In 1450, Jack Cade organised a manifesto of grievances entitlted 'The Complaint of the Poor Commons of Kent'. This accused Henry VI's court of injustice to his subjects. It focused on the fact that Kentish people had been blamed for the death of William de la Pole, Duke of Suffolk, who had been exiled and shipwrecked off the Kentish coast. However, underlying discontents may have arisen from defeats in the Hundred Years' War against France despite heavy taxation, and troops returning from France to Kent. They marched on London, where Cade declared himself Lord Mayor. Cade had vowed to prevent any looting by his followers, but this intention soon fell through, and they were repressed by force in a battle on London Bridge. The King …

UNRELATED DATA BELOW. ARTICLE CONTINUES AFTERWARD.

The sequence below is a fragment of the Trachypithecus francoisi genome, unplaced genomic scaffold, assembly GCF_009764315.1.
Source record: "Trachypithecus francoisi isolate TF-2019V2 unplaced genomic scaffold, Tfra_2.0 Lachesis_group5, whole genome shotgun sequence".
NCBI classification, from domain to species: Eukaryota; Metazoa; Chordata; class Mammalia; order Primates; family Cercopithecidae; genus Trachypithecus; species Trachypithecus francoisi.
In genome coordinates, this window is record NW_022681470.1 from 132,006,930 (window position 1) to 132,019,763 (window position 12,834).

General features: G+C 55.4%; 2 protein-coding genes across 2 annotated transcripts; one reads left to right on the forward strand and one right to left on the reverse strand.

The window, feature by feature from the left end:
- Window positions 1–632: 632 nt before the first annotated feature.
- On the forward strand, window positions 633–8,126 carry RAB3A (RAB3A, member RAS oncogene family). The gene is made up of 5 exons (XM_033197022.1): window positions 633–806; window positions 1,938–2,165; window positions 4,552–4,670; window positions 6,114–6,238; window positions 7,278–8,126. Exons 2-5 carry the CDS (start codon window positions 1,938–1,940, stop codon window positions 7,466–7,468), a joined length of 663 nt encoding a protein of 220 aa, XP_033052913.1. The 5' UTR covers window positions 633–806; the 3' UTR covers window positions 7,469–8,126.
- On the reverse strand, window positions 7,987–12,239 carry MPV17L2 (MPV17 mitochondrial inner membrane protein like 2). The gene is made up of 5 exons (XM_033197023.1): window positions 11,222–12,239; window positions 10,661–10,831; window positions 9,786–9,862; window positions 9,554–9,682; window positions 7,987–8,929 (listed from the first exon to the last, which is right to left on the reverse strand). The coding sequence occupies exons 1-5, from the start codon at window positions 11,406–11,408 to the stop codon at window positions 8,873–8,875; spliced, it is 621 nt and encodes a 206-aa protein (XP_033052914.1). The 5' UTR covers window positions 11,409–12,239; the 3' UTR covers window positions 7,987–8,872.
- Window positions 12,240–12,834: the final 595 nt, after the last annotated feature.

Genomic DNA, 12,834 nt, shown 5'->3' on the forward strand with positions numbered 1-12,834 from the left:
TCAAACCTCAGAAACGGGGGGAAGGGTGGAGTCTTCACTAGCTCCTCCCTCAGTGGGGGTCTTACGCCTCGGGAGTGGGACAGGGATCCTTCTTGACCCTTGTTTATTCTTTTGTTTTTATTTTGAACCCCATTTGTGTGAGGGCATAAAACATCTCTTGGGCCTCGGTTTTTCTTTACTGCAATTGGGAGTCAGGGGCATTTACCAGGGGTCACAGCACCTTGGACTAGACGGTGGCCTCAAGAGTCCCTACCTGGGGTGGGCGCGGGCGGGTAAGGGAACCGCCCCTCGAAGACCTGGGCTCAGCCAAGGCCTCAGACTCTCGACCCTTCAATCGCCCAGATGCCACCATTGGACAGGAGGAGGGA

Rebellion of John Cade (146 words)
Historical Context Note
Please log in to consult the article in its entirety. If you are a member (student of staff) of a subscribing institution (see List), you should be able to access the LE on campus directly (without the need to log in), and off-campus either via the institutional log in we offer, or via your institution's remote access facilities, or by creating a personal user account with your institutional email address. If you are not a member of a subscribing institution, you will need to purchase a personal subscription. For more information on how to subscribe as an individual user, please see under Individual Subcriptions.
Save this article
If you need to create a new bookshelf to save this article in, please make sure that you are logged in, then go to your 'Account' here.